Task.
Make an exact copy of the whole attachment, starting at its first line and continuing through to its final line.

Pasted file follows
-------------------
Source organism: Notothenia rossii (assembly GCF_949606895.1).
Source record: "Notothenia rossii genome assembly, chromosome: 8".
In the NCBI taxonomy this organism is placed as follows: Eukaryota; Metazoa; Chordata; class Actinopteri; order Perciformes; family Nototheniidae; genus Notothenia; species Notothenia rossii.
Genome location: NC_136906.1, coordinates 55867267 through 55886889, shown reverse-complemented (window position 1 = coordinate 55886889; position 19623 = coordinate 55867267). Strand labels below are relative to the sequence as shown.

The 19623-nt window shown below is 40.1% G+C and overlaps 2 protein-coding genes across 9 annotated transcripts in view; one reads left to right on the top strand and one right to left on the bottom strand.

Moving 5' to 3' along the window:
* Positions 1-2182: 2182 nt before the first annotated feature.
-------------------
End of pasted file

Source organism: Notothenia rossii (assembly GCF_949606895.1).
Source record: "Notothenia rossii genome assembly, chromosome: 8".
In the NCBI taxonomy this organism is placed as follows: Eukaryota; Metazoa; Chordata; class Actinopteri; order Perciformes; family Nototheniidae; genus Notothenia; species Notothenia rossii.
Genome location: NC_136906.1, coordinates 55867267 through 55886889, shown reverse-complemented (window position 1 = coordinate 55886889; position 19623 = coordinate 55867267). Strand labels below are relative to the sequence as shown.

The 19623-nt window shown below is 40.1% G+C and overlaps 2 protein-coding genes across 9 annotated transcripts in view; one reads left to right on the top strand and one right to left on the bottom strand.

Moving 5' to 3' along the window:
* Positions 1-2182: 2182 nt before the first annotated feature.